First, a quote from page 40 of the full 2009 report:

In 2009, Symantec documented 321 vulnerabilities affecting plug-ins for Web browsers (figure 9). ActiveX technologies were affected by 134 vulnerabilities, which was the highest among the plug-in technologies examined. Of the remaining technologies, Java SE had 84 vulnerabilities, Adobe Reader had 49 vulnerabilities, QuickTime had 27 vulnerabilities, and Adobe Flash Player was subject to 23 vulnerabilities. The remaining four vulnerabilities affected extensions for Firefox.

I suppose there's some schadenfreude for Adobe in seeing four more vulnerabilities for QuickTime than for Flash Player. But really, is the discovery of 23 vulnerabilities in a single year really something to brag about? Is it somehow an endorsement of Flash Player's security? Well, to answer those questions you would need to assess the seriousness of those vulnerabilities and determine which ones were attacked. For some reason, Adobe made no mention of this paragraph, which appears in the Symantec report a mere two pages later:

Among the vulnerabilities discovered in 2009, a vulnerability affecting both Adobe Reader and Flash Player was the second most attacked vulnerability. This was also one of four zero-day vulnerabilities affecting Adobe plug-ins during 2009. Two of the vulnerabilities were in the top five attacked vulnerabilities for 2009. Additionally, Adobe vulnerabilities have been associated with malicious code attacks such as the Pidief.E Trojan.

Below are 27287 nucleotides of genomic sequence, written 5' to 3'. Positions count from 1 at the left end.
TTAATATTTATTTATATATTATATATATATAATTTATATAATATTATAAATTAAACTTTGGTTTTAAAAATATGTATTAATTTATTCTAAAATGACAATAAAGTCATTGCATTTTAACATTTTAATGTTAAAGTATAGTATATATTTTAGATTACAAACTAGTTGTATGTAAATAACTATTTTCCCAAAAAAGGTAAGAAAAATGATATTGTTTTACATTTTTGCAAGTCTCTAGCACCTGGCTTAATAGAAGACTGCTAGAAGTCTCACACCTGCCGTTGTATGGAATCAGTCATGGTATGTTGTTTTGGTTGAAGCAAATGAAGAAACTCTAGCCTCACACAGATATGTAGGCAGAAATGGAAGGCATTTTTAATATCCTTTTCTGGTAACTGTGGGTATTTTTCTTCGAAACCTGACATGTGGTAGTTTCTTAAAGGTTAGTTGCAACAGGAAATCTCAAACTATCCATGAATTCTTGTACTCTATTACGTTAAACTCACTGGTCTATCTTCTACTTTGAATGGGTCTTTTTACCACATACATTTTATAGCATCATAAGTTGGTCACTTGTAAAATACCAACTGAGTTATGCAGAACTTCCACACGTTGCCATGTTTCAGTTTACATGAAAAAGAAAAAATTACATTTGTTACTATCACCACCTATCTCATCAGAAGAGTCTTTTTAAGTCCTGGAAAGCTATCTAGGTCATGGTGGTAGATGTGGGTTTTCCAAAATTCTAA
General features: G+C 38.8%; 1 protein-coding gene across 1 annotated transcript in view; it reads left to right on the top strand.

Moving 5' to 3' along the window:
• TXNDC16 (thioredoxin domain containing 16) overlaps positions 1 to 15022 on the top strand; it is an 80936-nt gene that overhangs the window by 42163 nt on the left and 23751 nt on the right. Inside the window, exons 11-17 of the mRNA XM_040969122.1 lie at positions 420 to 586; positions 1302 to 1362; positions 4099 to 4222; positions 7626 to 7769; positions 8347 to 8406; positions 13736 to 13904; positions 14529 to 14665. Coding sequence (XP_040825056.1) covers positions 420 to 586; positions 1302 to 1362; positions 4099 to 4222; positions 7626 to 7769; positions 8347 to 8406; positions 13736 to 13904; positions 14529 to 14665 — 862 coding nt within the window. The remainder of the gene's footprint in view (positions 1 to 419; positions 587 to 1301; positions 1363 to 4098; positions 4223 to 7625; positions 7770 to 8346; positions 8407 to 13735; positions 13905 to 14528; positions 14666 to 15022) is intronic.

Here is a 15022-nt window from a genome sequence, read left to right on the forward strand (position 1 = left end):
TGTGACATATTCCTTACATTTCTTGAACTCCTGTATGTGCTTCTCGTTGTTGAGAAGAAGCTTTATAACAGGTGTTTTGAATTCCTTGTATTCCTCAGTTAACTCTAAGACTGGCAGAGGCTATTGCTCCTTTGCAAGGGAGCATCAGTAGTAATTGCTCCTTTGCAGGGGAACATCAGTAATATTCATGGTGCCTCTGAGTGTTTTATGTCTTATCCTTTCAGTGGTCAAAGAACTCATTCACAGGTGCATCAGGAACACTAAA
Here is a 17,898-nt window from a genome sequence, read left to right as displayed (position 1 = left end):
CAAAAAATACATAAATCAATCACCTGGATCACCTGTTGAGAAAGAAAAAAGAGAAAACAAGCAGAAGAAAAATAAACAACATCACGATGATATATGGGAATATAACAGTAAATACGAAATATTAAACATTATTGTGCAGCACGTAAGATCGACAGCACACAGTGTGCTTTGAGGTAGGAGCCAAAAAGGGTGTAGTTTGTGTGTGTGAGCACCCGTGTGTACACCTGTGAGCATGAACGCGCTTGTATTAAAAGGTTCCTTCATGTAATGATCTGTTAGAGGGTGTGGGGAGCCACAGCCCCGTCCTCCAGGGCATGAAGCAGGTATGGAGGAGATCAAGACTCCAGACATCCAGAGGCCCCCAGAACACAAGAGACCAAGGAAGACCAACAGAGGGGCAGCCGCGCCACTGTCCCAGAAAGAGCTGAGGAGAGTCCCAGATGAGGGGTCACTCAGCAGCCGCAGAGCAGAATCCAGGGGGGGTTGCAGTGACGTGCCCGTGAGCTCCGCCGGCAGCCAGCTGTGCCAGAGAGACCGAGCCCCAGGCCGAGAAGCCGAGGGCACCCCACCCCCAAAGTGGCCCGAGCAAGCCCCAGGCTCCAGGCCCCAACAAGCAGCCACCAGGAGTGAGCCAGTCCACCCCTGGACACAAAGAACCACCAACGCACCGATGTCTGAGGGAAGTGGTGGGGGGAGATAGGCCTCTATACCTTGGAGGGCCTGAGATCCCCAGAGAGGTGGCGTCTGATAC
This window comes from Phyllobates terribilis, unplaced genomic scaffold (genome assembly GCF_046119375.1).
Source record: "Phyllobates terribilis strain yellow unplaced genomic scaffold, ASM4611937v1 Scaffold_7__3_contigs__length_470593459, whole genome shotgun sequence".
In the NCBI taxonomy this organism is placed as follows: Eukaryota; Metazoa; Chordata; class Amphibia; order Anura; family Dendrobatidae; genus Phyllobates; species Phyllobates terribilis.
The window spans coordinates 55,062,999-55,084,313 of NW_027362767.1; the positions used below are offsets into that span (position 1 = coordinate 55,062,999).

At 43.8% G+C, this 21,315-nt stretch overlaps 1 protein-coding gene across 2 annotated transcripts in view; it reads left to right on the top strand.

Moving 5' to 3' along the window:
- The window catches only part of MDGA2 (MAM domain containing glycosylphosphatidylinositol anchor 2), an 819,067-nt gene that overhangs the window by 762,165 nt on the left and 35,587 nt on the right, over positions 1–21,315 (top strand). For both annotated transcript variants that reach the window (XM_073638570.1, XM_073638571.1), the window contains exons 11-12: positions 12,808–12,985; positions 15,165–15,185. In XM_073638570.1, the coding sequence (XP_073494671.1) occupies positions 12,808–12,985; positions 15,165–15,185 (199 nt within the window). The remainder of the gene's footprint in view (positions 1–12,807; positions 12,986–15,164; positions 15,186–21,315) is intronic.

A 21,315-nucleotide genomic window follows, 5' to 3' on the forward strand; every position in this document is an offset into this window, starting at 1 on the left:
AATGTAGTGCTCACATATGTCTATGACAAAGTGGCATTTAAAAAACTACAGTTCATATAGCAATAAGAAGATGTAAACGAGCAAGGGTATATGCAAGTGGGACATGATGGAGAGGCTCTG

Perhaps Adobe's performance in 2009 was an improvement over previous years? Uh, no. The 2008 edition of Symantec's annual report found only 16 vulnerabilities in the Flash Player, and the 2007 edition (published in two parts) found no Flash-related vulnerabilities in the first half of the year and 11 in the second half. From 11 to 16 to 23? That is not a trend line that Adobe should be proud of.

In fact, there is nothing in the Symantec report that is flattering toward Adobe and its security record. On page 37, Symantec offers this advice for organizations:

In order to reduce the threat of successful exploitation of Web browsers, administrators should maintain a restrictive policy regarding which applications are allowed within the organization. […] Browser security features and add-ons should be employed wherever possible to disable JavaScript™, Adobe Flash Player, and other content that may present a risk to the user when visiting untrusted sites. [emphasis added]

What the CEO should be saying right now goes something like this: "Yes, we know there are security issues with Flash Player, as there are with all Internet-based programs. We think our adversaries are exaggerating their impact, but we take them very seriously." At that point, he should turn the floor over to whoever is in charge of security development for Adobe, who can explain, in detail, what sort of processes are in place today to turn that trend line back downward.

Instead, the co-founder and co-chairman waves his hand and dismisses serious security issues as "old news."

It's clear that Adobe's sheer stubbornness in refusing to address these issues starts at the top.

Editorial standards